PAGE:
“We’re not just in the middle to take a few percentage points off of each side and pretend like we’re delivering value,” said Shen. “That’s not scalable.”
Semantics aside, Shen’s words underscore a truth about live tutoring businesses: Anyone can start one. All it takes is smart friends, eager students and a platform to bring them together.
The low barrier of entry has given rise to a slew of new startups. Some view edtech as a marketplace play, others go the gig economy route, and some are trying to make tutoring as simple as calling an Uber — on-demand and only when you need it.
Juni Learning, co-founded by Shen and Ruby Lee, is entering a fragmented and fatigued market full of better-funded and well-known startups. The startup views itself as a consumer play instead of an edtech startup and raised a $10.5 million Series A back in February to prove it can take a slice of the market.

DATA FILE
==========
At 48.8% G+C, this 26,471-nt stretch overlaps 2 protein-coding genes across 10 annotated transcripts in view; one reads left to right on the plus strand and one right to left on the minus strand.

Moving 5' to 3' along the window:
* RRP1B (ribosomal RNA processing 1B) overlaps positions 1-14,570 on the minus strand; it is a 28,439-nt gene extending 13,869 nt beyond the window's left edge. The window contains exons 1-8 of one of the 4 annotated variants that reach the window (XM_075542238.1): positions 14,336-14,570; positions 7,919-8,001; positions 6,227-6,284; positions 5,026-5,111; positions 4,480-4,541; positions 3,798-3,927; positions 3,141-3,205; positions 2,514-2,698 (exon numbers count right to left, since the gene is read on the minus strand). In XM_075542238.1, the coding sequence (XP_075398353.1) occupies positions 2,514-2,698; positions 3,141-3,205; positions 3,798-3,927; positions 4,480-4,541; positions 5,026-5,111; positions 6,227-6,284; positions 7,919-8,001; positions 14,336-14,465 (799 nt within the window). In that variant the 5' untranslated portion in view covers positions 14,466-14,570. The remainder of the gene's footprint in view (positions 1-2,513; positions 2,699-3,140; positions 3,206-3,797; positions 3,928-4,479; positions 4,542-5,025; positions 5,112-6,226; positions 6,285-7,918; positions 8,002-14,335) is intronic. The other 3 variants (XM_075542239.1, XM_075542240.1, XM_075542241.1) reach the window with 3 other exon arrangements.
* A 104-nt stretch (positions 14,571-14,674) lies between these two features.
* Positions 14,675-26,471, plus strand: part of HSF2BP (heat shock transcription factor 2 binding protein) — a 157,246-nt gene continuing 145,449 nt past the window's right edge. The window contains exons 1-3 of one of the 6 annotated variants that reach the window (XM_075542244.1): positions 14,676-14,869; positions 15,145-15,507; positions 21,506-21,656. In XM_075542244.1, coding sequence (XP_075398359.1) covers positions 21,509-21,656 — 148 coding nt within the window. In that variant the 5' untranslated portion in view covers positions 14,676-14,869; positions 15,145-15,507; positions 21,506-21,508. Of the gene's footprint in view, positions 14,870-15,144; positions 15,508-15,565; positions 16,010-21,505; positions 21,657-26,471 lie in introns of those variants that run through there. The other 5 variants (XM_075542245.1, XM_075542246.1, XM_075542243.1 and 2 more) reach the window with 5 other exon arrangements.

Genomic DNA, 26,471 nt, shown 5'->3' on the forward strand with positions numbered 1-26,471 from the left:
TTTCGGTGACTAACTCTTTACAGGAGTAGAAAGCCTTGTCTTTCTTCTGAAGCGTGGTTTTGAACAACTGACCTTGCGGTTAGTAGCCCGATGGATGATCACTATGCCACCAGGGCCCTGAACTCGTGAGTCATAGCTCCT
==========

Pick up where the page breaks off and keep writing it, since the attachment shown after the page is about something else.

With only 4,000 active subscribers, Juni Learning is bringing in $10 million in annual run revenue (ARR), compared to $2 million of ARR in March, according to my calculations.
So how is it faring?
A word of warning
In 2005, Andrew Geant was thinking about two-sided gig economy marketplaces. He applied the model to tutoring, thinking he could grow a business from connecting students and tutors online to meet offline. So, Geant and Mike Weishuhn, both recent Princeton graduates, founded Wyzant.